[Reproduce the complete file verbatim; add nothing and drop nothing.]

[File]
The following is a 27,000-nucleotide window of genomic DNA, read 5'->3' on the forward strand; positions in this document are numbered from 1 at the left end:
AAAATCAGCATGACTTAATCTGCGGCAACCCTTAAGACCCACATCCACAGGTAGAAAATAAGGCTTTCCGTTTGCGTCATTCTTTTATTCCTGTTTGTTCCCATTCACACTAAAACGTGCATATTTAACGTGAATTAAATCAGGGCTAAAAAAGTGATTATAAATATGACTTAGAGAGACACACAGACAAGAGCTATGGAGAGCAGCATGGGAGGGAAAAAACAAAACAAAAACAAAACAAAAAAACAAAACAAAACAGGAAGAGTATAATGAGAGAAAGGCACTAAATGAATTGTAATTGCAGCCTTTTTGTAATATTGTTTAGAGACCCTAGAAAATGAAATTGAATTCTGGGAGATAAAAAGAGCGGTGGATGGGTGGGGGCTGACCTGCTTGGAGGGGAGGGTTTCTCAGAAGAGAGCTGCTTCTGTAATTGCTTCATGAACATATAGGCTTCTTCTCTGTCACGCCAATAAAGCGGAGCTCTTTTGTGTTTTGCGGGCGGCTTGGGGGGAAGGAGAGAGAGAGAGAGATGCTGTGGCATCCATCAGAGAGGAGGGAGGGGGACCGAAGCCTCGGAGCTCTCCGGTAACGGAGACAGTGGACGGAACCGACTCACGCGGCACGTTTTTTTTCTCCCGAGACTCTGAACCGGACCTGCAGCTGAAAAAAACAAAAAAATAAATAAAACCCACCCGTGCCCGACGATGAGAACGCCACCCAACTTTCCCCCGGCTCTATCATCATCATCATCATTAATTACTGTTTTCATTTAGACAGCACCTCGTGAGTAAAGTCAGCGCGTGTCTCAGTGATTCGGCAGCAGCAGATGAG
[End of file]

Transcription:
The following is a 27,000-nucleotide window of genomic DNA, read 5'->3' on the forward strand; positions in this document are numbered from 1 at the left end:
AAAATCAGCATGACTTAATCTGCGGCAACCCTTAAGACCCACATCCACAGGTAGAAAATAAGGCTTTCCGTTTGCGTCATTCTTTTATTCCTGTTTGTTCCCATTCACACTAAAACGTGCATATTTAACGTGAATTAAATCAGGGCTAAAAAAGTGATTATAAATATGACTTAGAGAGACACACAGACAAGAGCTATGGAGAGCAGCATGGGAGGGAAAAAACAAAACAAAAACAAAACAAAAAAACAAAACAAAACAGGAAGAGTATAATGAGAGAAAGGCACTAAATGAATTGTAATTGCAGCCTTTTTGTAATATTGTTTAGAGACCCTAGAAAATGAAATTGAATTCTGGGAGATAAAAAGAGCGGTGGATGGGTGGGGGCTGACCTGCTTGGAGGGGAGGGTTTCTCAGAAGAGAGCTGCTTCTGTAATTGCTTCATGAACATATAGGCTTCTTCTCTGTCACGCCAATAAAGCGGAGCTCTTTTGTGTTTTGCGGGCGGCTTGGGGGGAAGGAGAGAGAGAGAGAGATGCTGTGGCATCCATCAGAGAGGAGGGAGGGGGACCGAAGCCTCGGAGCTCTCCGGTAACGGAGACAGTGGACGGAACCGACTCACGCGGCACGTTTTTTTTCTCCCGAGACTCTGAACCGGACCTGCAGCTGAAAAAAACAAAAAAATAAATAAAACCCACCCGTGCCCGACGATGAGAACGCCACCCAACTTTCCCCCGGCTCTATCATCATCATCATCATTAATTACTGTTTTCATTTAGACAGCACCTCGTGAGTAAAGTCAGCGCGTGTCTCAGTGATTCGGCAGCAGCAGATGAG